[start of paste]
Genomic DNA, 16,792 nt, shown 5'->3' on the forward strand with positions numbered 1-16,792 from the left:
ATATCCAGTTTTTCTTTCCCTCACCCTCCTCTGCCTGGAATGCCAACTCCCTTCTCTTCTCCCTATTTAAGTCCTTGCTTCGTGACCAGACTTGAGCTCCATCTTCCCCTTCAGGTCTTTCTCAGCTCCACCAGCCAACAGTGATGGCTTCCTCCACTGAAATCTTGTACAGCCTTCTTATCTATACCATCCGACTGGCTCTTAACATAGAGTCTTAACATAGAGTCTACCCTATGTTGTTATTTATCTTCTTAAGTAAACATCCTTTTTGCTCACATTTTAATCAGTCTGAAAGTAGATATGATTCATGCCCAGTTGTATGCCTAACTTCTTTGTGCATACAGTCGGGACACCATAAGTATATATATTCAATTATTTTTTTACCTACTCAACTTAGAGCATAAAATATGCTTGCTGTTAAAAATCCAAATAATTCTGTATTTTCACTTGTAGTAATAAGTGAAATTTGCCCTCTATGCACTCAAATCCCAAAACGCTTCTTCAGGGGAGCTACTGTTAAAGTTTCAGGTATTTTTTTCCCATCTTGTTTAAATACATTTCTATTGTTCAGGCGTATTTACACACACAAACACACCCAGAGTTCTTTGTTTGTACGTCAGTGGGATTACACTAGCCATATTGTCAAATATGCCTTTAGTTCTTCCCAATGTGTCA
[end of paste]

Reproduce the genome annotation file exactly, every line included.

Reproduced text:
Genomic DNA, 16,792 nt, shown 5'->3' on the forward strand with positions numbered 1-16,792 from the left:
ATATCCAGTTTTTCTTTCCCTCACCCTCCTCTGCCTGGAATGCCAACTCCCTTCTCTTCTCCCTATTTAAGTCCTTGCTTCGTGACCAGACTTGAGCTCCATCTTCCCCTTCAGGTCTTTCTCAGCTCCACCAGCCAACAGTGATGGCTTCCTCCACTGAAATCTTGTACAGCCTTCTTATCTATACCATCCGACTGGCTCTTAACATAGAGTCTTAACATAGAGTCTACCCTATGTTGTTATTTATCTTCTTAAGTAAACATCCTTTTTGCTCACATTTTAATCAGTCTGAAAGTAGATATGATTCATGCCCAGTTGTATGCCTAACTTCTTTGTGCATACAGTCGGGACACCATAAGTATATATATTCAATTATTTTTTTACCTACTCAACTTAGAGCATAAAATATGCTTGCTGTTAAAAATCCAAATAATTCTGTATTTTCACTTGTAGTAATAAGTGAAATTTGCCCTCTATGCACTCAAATCCCAAAACGCTTCTTCAGGGGAGCTACTGTTAAAGTTTCAGGTATTTTTTTCCCATCTTGTTTAAATACATTTCTATTGTTCAGGCGTATTTACACACACAAACACACCCAGAGTTCTTTGTTTGTACGTCAGTGGGATTACACTAGCCATATTGTCAAATATGCCTTTAGTTCTTCCCAATGTGTCA